• Every supplier supplying more milk than when quotas were abolished should have to pay the old Waterford co-op suppliers a minimum of 40c/l in order to fill their new quotas.
  • Was 30 years of quota restrictions not enough? It destroyed a generation of farmers and farming, together with the poverty it trapped the family in.

    This appeals fund is their “get out of jail clause” but it might only end up as a dribble to the number of cases looking for change?

    This is not just about the Royal A-ware plant. If that had been built, we would still have been overrun with milk in 2024. This is only coming out now, when we have reached crisis point. Suppliers should have had a warning and measures should have been put in place last year to slow things down, to slow investment on farm, to allow farmers avoid signing land leases or putting in unnecessary infrastructure.

    New entrants and growth milk has been taken on at no cost for the last six years. As we moved closer to a pinch point, the board should have introduced measures to slow this down - stainless steel charge or share-up etc. This would have put a fund in place for expansion or slowed milk coming on board.

  • Has the board had independent legal and financial advice on the best route forward for GII from the milk supplier/co-op point of view or, is most advice coming from internal sources with some plc crossover? In particular here I am referring to the policy of maintaining the 3.2% profit after tax (PAT) and growing the milk processing business to the point of overheating, which is what has essentially happened. Is the policy of dictating PAT margin at the start of every year even legal?
  • Have the board and management failed in particular to prioritise the interests of the original cohort of milk suppliers and co-op shareholders that allowed their stake in the plc to be liquidated to facilitate expansion? These suppliers had their hard-earned assets used to the benefit of others and are, in some cases, excluded themselves now from access to this infrastructure.
  • The 3.2% PAT margin is extremely high, especially with the context of extreme growth in milk supply and milk processing facilities. This is being maintained purely to increase the value of the plc’s stake in GII. It is compromising GII’s ability to pay a competitive milk price. It must be reduced to share the cost of this situation with the milk suppliers. Should GII milk suppliers still have confidence in the board and management to find the best way forward for the business?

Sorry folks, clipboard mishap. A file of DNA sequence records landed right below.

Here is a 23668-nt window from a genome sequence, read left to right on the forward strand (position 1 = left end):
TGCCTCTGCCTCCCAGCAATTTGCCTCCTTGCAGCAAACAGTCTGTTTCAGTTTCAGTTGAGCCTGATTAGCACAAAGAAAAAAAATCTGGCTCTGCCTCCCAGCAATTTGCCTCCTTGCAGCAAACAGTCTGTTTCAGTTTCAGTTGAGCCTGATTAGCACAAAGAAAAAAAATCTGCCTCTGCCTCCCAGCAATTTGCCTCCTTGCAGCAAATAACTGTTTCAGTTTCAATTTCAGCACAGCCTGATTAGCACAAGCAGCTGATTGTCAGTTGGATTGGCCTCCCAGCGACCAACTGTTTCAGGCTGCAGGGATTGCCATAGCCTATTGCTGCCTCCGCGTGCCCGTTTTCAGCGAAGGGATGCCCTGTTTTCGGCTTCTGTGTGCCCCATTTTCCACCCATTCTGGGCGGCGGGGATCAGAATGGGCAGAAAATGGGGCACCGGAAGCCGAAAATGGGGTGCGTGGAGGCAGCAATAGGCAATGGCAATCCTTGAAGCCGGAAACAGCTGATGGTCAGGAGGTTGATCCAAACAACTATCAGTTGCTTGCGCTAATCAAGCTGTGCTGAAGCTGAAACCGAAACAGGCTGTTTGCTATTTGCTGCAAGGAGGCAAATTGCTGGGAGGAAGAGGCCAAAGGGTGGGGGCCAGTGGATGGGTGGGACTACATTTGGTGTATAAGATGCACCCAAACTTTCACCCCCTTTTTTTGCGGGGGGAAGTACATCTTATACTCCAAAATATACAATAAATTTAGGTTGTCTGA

• Farmers should be extremely concerned that an unelected body can interfere in Irish agriculture in this way.
  • Glanbia taking on new suppliers in the past year knowing full well that there was issues coming down the road. Now putting huge financial and mental stress on new entrants.
  • We as dairy farmers are doing an excellent job on the whole at growing our business. This includes a high six-week calving rate, investing in grazing facilities to getting cows out to grass as early as possible, adhering to environmental measures at present and going forward, having enough slurry storage, incorporating clover into swards, using less equipment etc. With input costs continuously on the rise, milk price has remained static over the years. A spring-based dairy system is the most profitable system in Ireland and this latest announcement by Glanbia will really put dairy farmers going forward from making a decent living for their families. I think this issue if it’s allowed come to fruition is creating a very dangerous precedent and I would urge Glanbia to engage with farmers and farm organisations regarding this urgent matter. Co-operatives are people-centred enterprises owned, controlled and run by and for their members to realise their common economic, social and cultural needs and aspirations. Co-operatives bring people together in a democratic and equal way. I hope Glanbia and board members remember what this actually stands for.

    It’s a little ironic that the Glanbia connect website is not working correctly and I can’t download my milk supply agreement. Two of us have been trying since last Thursday.

  • Milk forecasts were very clear through the farmer surveys. Extra milk should not have blind-sided us. At the very least this issue should have been flagged to suppliers much earlier, instead of this 11th hour announcement. This would have given suppliers time to plan the future of their own businesses (something Glanbia management obviously do not do) and would have given the co-op a chance to debate the best solution as opposed to having such draconian measures imposed on us. Remember we are a co-op, not a private company.